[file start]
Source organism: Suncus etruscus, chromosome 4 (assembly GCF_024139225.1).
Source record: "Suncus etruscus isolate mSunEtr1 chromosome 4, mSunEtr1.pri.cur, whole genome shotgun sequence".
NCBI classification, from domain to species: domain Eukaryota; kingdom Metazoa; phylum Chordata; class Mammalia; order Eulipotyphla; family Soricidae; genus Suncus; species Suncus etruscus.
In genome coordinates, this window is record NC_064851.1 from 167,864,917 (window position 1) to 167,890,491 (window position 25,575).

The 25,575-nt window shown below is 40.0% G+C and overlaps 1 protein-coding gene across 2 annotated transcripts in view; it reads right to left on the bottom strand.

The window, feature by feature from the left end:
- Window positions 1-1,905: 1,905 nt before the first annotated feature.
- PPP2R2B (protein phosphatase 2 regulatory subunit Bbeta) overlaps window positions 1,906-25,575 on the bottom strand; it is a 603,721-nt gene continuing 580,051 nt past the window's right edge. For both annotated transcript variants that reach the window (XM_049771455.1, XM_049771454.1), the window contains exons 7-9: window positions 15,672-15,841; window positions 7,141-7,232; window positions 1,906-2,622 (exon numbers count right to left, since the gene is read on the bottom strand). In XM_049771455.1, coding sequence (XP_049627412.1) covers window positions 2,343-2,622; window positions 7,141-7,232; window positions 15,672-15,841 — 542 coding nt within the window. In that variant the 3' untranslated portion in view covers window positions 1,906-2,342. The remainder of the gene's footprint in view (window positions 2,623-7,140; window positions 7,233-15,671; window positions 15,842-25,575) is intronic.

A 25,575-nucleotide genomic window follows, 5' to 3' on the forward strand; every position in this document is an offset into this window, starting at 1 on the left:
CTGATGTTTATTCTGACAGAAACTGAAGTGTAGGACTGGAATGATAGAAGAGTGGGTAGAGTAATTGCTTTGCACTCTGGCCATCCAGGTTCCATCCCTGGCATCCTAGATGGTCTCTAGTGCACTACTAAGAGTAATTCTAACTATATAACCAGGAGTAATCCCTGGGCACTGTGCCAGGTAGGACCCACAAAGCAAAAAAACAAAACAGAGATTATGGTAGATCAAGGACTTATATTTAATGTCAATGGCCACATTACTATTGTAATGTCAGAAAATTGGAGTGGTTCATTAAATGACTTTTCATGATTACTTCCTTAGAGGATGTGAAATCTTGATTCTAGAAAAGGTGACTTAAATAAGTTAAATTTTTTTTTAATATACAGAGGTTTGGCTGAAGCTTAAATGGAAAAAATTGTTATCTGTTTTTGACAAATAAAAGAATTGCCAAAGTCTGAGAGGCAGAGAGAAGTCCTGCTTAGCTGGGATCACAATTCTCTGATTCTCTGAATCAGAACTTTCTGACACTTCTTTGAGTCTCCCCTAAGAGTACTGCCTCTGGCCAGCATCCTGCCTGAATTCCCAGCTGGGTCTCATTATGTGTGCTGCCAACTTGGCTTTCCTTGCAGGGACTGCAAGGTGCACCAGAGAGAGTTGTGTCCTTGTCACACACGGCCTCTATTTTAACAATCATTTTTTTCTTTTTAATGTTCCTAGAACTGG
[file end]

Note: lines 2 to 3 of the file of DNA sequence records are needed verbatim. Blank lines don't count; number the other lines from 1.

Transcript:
Source record: "Suncus etruscus isolate mSunEtr1 chromosome 4, mSunEtr1.pri.cur, whole genome shotgun sequence".
NCBI classification, from domain to species: domain Eukaryota; kingdom Metazoa; phylum Chordata; class Mammalia; order Eulipotyphla; family Soricidae; genus Suncus; species Suncus etruscus.